Friday, 1 March 2013
A first cousin of the ubiquitous Lemon Tart, and yet something which is rarely to be found on menus or in recipe books. I have no idea why. If anything, this tart is even more delicious than the lemon version, with a deeper and more complicated flavour, and a texture which is generally creamier and more sensual on the tongue.
This recipe comes from Marco Pierre White - although, as is often the case with him, the quantities were all over the place in his published version, and his idea of what was appropriate for 'eight servings' would have fed an entire platoon, by my reckoning. You can play tunes on the recipe, as well - in the past, for instance, I've scattered fresh raspberries over the pastry shell before filling it with the orange cream (not something I tend to do now, as I use oranges from the garden, and for obvious reasons, they never coincide with garden raspberries), or you could use toasted slivered almonds in the same way.
I have, before now, used OJ from a carton for this recipe, and it works perfectly well - I suppose I now just have the zeal of the convert in relation to the fruit growing outside my own door, and so eschew the commercial option.
The quantity given here will probably give more orange cream than you need for the tart - it depends somewhat on how high the sides of the tart shell are (or if it has shrunk in places in blind baking) and also perhaps on how much 'displacement' there has been if you have added other ingredients to the tart shell before pouring in the cream. No problem. Pour any additional cream into a ramekin (or two) and bake in the oven alongside the tart. The baked creams are meltingly delicious, and can be served on another day as a dessert, heaped with fresh berries.
For an eight inch tart:
Ingredients: Shortcrust pastry shell ( I generally make a batch of pastry using 8 oz butter, 10 oz flour, a pinch of salt and 50 ml water - this makes three 8" shells); 500 ml fresh orange juice; 200g sugar; 4 eggs; grated zest of 2 oranges; 125 ml cream.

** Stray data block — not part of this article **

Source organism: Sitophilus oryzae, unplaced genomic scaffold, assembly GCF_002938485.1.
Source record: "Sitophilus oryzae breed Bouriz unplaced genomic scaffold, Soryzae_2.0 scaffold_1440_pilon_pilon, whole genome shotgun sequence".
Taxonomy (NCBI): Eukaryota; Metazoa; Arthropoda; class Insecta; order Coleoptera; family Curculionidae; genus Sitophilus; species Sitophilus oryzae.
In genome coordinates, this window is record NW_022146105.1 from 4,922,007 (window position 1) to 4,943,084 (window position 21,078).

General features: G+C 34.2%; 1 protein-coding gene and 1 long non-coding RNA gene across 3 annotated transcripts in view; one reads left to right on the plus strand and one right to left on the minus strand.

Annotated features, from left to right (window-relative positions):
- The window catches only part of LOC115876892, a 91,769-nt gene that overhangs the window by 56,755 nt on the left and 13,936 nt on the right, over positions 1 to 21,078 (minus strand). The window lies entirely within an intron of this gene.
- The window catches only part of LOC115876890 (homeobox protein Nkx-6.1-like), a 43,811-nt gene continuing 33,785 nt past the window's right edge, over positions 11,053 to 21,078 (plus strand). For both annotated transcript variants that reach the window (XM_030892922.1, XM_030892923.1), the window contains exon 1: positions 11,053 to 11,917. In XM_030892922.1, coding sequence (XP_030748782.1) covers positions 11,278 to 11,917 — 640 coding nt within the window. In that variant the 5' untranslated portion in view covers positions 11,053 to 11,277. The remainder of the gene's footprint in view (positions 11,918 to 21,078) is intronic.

1. Blind bake the pastry shell at 180 degrees C until completely brown and crisp - it won't get cooked any further at the lower temperature used for setting the cream filling, so all the baking needs to be done at this stage. Reducethe oven temperature to 130 degrees Conce the shell has been taken out of the oven.
2. Put the Orange Juice into a pan over medium heat, and reduce to half the original quantity.
3. Beat the Eggs with the Sugar, until pale yellow, then whisk in the reduced Orange Juice, the Orange Zest, and the cream. Stir to ensure all ingredients are thoroughly amalgamated.
4. Carefully fill the tart shell with cream, as full as you can, and place in the 130 degree C oven for half an hour. At the end of this time, the tart should still visibly 'wobble' in the centre - it will continue to firm up under its own heat once it has been taken out of the oven.
Allow to cool to room temperature, and serve.
Sunday, 24 February 2013
I'm bored with it. The garden is a squelchy, soggy mass, from days on-end of rain. I've had to dash out between downpours this week to plant clematis (montanas Grandiflora, Rubens, and Elizabeth) and roses (Paul's Scarlet Climber, Coral Dawn, and Kriton - which is in fact Iceberg under another name - to smother parts of the new pergola, and Mr Lincoln, Jardins de Bagatelle, and something which calls itself Letizia, but which I suspect is really Silver Anniversary, in one of the beds at the end of the north lawn). No serious gardening...although, once things have dried out a bit, it should be very plain sailing to dig the three new flowerbeds - which are almost the last remaining task on my list of serious Winter to-do's. Once those are done, and we've reconstructed the fruit cage, and I've pruned the two remaining old apple trees, then I can get started on post-Winter tasks, like pruning the hydrangeas, and cutting back the pennysetum and the buddleias, which should be synonymous with the start of Spring.
And not a moment too soon, IMHO.
Luganega Sausage, in Brioche
Irish Stew (Richard Olney's version, which he claims is more French than Irish...and he certainly seems to think it goes better with Beajolais than with Potcheen)
Tarte à l'Orange (almost the last of this year's crop from the large orange tree outside the office window - which has kept us in fresh OJ every morning since before Christmas).